In Return to Jobs, a Huge Gender Gap

BLS stats show 1M-plus men went back to job market in Jan. amid pandemic; only 39K women did
By Jenn Gidman,  Newser Staff
Posted Feb 8, 2022 8:47 AM CST
In Return to Jobs, a Huge Gender Gap
Stock photo of a teacher in the classroom.   (Getty Images/Drazen Zigic)

The pandemic struck a huge blow to the American workforce, but January's jobs report brought some hopeful news, with employers adding 467,000 jobs last month. But the news appears to be better for men than for women, per Axios, which cites a "jaw-dropping" gender disparity in labor force gains amid the surge of the omicron variant. According to data released Friday from the Bureau of Labor Statistics, more than 1 million men ages 20 and older jumped into the job market in January, either finding a job or actively looking for one. In that same age group, only 39,000 women could say the same.

Although BLS stats don't get into what was behind the huge gap, the National Women's Law Center, which published a report on the data, notes it's likely due to the "uneven caregiving responsibilities men and women have taken on in the wake of the omicron variant which caused continued school and child care disruptions." In short, women are having to stay home more to take care of the kids as COVID-19 continues to wreak havoc. "We don't have the data that says 'it was because of child care,' but we can hear their voices screaming out behind the numbers," Emily Martin of the NWLC tells Axios, which notes that a dearth of child care workers at the moment isn't helping things.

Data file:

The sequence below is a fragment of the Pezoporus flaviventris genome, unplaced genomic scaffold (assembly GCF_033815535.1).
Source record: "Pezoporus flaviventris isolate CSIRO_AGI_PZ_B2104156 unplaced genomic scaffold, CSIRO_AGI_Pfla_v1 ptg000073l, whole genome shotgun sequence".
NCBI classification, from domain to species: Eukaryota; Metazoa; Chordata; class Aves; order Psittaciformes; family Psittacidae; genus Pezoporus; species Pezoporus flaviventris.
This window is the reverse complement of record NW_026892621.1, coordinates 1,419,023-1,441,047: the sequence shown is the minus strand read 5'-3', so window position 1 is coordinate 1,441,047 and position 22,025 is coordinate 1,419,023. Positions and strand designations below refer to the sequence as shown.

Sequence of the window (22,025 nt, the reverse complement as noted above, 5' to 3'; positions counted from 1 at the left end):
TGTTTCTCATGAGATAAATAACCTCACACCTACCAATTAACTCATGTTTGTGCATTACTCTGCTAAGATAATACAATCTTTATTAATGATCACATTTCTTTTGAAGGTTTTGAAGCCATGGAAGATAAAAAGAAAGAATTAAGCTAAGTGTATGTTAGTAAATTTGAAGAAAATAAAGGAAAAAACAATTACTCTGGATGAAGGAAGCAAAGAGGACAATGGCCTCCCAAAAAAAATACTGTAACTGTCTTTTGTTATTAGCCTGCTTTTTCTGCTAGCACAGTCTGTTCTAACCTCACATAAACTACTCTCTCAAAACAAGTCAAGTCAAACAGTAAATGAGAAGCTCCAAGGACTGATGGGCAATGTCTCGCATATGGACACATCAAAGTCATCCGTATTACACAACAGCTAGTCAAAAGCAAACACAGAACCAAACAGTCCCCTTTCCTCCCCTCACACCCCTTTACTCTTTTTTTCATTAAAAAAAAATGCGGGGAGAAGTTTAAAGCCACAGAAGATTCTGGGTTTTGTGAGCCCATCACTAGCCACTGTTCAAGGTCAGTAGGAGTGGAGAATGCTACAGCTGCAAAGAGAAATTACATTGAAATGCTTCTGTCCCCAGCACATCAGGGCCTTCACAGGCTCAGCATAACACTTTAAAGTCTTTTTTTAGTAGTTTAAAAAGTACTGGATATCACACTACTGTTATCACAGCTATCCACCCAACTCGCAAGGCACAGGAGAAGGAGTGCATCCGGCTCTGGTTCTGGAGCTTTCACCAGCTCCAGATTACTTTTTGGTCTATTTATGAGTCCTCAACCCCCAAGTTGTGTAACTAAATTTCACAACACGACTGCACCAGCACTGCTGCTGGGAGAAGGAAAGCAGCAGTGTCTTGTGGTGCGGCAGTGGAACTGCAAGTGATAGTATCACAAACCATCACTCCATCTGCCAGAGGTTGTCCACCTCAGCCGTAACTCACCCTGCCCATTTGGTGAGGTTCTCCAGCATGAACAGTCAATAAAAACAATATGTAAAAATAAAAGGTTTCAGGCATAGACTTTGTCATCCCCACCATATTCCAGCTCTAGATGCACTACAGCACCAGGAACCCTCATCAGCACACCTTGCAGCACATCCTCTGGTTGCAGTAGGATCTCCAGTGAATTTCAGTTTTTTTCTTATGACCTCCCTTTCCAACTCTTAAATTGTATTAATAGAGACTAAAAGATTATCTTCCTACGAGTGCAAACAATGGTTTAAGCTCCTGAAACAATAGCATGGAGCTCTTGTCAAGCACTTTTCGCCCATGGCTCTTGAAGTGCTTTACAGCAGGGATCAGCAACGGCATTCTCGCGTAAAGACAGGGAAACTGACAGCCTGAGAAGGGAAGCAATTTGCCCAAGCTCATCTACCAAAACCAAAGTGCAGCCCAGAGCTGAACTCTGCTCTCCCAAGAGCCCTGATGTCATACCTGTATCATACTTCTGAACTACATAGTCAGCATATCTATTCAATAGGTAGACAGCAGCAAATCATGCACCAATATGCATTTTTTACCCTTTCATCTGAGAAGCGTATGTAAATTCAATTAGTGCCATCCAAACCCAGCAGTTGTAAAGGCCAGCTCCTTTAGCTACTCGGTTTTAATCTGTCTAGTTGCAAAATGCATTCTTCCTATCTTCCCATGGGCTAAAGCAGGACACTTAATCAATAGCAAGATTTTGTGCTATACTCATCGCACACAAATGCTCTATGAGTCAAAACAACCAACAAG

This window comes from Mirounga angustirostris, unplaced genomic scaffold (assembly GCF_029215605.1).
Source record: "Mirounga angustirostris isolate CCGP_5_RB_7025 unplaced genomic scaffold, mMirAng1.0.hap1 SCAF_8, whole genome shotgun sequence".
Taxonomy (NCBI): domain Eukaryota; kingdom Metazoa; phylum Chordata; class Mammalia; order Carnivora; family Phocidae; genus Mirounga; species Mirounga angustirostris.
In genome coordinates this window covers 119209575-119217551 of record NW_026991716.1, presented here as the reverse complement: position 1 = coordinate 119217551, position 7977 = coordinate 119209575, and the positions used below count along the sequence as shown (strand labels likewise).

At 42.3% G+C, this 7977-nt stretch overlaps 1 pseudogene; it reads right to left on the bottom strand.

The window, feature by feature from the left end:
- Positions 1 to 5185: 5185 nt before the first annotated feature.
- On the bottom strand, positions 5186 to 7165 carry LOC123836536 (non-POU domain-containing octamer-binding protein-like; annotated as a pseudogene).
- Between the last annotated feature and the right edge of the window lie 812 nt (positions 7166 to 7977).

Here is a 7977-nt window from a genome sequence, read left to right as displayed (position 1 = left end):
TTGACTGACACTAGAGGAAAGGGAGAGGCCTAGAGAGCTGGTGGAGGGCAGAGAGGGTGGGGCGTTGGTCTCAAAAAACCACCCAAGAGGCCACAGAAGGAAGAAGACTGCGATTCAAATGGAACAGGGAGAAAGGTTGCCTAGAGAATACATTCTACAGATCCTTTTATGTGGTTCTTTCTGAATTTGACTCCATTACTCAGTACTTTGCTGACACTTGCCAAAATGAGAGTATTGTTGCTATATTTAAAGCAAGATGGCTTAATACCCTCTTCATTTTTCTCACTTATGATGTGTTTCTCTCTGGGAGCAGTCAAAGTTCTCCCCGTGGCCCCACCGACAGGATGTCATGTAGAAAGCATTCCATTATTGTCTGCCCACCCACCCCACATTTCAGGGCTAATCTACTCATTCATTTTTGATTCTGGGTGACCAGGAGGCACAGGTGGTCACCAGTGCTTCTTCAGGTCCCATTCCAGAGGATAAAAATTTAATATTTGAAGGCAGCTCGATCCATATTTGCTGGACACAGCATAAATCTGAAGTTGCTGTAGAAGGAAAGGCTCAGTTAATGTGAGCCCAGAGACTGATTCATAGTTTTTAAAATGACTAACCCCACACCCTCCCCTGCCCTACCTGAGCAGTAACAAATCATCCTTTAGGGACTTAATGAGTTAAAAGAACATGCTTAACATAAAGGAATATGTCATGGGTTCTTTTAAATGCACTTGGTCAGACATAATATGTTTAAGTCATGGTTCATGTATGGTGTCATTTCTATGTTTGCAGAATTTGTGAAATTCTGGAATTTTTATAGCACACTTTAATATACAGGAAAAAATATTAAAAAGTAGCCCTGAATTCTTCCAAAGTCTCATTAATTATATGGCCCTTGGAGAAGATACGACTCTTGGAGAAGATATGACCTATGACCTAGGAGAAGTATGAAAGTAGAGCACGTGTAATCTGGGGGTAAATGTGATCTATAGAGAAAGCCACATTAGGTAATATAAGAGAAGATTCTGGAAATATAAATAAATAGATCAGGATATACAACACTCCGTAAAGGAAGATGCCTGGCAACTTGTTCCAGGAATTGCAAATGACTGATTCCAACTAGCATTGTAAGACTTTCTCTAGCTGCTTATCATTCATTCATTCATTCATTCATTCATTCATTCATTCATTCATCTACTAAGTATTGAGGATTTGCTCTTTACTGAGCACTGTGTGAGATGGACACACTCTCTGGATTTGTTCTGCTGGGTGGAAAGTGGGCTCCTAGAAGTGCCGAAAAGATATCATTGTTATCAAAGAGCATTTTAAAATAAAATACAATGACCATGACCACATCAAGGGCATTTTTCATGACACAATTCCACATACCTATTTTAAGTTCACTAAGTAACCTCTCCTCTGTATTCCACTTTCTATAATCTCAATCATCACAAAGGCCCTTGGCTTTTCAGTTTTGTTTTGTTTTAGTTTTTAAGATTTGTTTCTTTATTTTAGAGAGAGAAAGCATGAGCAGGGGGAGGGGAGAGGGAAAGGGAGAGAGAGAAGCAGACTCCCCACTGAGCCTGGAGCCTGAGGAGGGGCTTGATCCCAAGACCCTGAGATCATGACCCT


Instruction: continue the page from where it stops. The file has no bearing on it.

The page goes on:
In fact, a "Women in the Workplace" report cited by CNBC notes that moms are more than three times as likely as dads to be picking up the slack on housework and child care during the pandemic. In a December article, Politico also pointed out that women tend to be in jobs that are more prone to COVID restrictions (think teaching, health care), which has led to a kind of "two steps forward, one step back" pattern in them getting back into the 9-to-5, a Northeastern University professor told the site.

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Some fixes that have been suggested include employers offering flexible work schedules and higher pay, as well as possible deregulation that would reduce the adult-to-child ratio so that day care centers could take in more kids—a controversial proposal that's getting pushback from child care advocates. Meanwhile, in terms of government policy that could help alleviate things, Axios thinks things look grim on that front, as the Biden administration's Build Back Better plan appears to be off the table. "Early on in the pandemic, there were signs and hopes that these problems would be addressed," the site notes. "Now, it's clear, women are on their own." (More gender gap stories.)

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